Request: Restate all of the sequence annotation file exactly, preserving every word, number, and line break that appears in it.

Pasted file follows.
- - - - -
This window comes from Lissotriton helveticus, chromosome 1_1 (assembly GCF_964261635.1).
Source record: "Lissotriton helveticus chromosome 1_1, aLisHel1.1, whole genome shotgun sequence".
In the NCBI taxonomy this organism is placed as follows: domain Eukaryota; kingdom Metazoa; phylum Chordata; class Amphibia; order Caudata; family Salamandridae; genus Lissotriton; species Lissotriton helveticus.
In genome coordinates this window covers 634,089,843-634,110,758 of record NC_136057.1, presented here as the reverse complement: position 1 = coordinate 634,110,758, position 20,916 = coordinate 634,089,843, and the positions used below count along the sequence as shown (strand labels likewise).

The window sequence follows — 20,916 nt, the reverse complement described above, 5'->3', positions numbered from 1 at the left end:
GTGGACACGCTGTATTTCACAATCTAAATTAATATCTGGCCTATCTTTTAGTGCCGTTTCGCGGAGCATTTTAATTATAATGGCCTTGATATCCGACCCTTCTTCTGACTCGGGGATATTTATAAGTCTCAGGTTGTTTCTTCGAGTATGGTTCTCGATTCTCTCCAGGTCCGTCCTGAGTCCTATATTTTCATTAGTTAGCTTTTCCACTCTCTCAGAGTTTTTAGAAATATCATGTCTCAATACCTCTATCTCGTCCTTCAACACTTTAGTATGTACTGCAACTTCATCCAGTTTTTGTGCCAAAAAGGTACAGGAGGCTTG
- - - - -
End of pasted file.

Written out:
This window comes from Lissotriton helveticus, chromosome 1_1 (assembly GCF_964261635.1).
Source record: "Lissotriton helveticus chromosome 1_1, aLisHel1.1, whole genome shotgun sequence".
In the NCBI taxonomy this organism is placed as follows: domain Eukaryota; kingdom Metazoa; phylum Chordata; class Amphibia; order Caudata; family Salamandridae; genus Lissotriton; species Lissotriton helveticus.
In genome coordinates this window covers 634,089,843-634,110,758 of record NC_136057.1, presented here as the reverse complement: position 1 = coordinate 634,110,758, position 20,916 = coordinate 634,089,843, and the positions used below count along the sequence as shown (strand labels likewise).

The window sequence follows — 20,916 nt, the reverse complement described above, 5'->3', positions numbered from 1 at the left end:
GTGGACACGCTGTATTTCACAATCTAAATTAATATCTGGCCTATCTTTTAGTGCCGTTTCGCGGAGCATTTTAATTATAATGGCCTTGATATCCGACCCTTCTTCTGACTCGGGGATATTTATAAGTCTCAGGTTGTTTCTTCGAGTATGGTTCTCGATTCTCTCCAGGTCCGTCCTGAGTCCTATATTTTCATTAGTTAGCTTTTCCACTCTCTCAGAGTTTTTAGAAATATCATGTCTCAATACCTCTATCTCGTCCTTCAACACTTTAGTATGTACTGCAACTTCATCCAGTTTTTGTGCCAAAAAGGTACAGGAGGCTTG